In peted’s example, if his units had seven parking spots, it is almost inconceivable that the people renting from him wouldn’t have at least seven cars (likely eight or nine) instead of the five that he mentions.
    Haven’t the last 60 years taught us ANYTHING about induced demand?

  36. Posted by Dan

    Sorry, anon, but people in LA have more cars than SF not because there is more parking, but because it is so slow and difficult to get around LA by transit. Yes, there is now one subway line, but unless one lives and works along the line, one is stuck using very slow buses to travel long distances. An LA Times reporter wrote a column on his attempt to get to LAX by mass transit (buses and trains). It took 2 1/2 hours! And in many parts of LA (e.g. the hills) mass transit is not even an option.

  37. Posted by MCM

    Parking and profit, the two forces that move development in already crowded areas like Dolores Park. Geology, geography and history are pretty much ignored by developers and the planning commission. The project needs to be downsized to accommodate the ground it rests upon.

    Underground parking is going to have the same problems buildings in the area, including the the First Baptist Church (which an arsonist took out) and the remaining parsonage, have with their foundations: water. There’s an underground river that runs along Dolores Street and still, down deep, empties into the lake bed under Camp Street.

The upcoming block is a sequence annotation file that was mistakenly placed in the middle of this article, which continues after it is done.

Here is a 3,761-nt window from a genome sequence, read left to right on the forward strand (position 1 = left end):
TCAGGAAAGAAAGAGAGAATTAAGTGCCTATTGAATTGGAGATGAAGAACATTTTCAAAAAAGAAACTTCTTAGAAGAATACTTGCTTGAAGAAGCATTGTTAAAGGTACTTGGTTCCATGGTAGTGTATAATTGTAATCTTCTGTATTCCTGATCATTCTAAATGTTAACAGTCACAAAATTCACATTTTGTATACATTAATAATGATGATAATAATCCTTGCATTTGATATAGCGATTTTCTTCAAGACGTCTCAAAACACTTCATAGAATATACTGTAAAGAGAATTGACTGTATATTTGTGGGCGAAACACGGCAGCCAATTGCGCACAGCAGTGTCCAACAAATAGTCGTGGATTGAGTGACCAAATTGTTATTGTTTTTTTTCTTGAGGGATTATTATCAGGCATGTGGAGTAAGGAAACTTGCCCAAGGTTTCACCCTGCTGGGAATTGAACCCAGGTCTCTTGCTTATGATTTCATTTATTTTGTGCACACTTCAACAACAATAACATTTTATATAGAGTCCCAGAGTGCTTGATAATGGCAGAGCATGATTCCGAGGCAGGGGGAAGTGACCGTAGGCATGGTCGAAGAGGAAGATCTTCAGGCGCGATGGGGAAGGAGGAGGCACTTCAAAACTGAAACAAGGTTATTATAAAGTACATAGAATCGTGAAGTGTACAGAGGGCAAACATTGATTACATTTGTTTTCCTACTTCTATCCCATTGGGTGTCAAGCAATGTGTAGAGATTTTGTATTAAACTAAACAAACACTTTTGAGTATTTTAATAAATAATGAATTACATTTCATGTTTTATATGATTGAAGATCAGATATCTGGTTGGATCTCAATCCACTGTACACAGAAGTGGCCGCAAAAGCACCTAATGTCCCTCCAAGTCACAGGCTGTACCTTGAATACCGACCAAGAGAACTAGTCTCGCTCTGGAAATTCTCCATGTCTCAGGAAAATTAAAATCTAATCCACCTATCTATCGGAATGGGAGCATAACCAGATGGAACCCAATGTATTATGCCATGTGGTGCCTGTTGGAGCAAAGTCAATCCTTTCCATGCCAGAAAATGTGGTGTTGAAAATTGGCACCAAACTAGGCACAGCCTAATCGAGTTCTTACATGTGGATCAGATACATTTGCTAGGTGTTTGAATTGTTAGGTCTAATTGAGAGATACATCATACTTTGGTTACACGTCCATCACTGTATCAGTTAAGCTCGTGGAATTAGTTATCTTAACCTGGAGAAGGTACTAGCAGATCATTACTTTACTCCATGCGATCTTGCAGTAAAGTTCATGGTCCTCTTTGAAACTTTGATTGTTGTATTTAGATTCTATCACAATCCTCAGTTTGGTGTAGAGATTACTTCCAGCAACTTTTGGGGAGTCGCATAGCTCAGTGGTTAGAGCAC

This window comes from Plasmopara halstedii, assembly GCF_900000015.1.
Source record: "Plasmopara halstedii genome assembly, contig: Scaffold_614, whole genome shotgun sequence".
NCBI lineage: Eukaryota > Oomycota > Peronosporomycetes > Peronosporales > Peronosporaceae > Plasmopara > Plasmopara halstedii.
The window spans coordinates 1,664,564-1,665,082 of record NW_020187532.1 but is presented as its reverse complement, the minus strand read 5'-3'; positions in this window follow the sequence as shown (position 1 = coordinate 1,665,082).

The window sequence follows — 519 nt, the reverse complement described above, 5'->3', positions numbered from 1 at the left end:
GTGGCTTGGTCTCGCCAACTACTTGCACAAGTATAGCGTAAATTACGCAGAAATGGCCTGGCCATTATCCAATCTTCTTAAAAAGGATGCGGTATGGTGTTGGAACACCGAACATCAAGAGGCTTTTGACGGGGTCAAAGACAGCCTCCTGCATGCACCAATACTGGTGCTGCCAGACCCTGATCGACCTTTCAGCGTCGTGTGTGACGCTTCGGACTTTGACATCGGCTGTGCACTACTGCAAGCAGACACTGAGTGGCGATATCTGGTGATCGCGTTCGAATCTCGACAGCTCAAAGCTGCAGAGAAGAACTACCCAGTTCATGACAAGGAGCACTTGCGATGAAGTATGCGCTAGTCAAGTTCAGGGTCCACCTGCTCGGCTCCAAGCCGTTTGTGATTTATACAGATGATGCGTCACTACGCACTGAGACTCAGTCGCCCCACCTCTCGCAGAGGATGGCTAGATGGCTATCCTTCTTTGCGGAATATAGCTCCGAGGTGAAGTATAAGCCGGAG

About halfway into the project watch for the developer to ask for a variance to eliminate lots of parking underground due to water leaching into the walls. Still, it would be more dangerous to build it without recognizing or admitting to the problem. So the developer gets a big chunk of change, the area gets an unbargained for slew of vehicles looking for street parking.

  38. Posted by Mark

    PeteD — You are completely correct. My job was transfered out of the City for a year — when I would get home to the mission, I would drive around and around for 30-40 mins — and it was dangerous — looking for spots is hard — and at dusk bikes and walker are at risk for drivers drinving the same 10 blocks for 40 mins.
    And it used a ton of gas! City driving after all…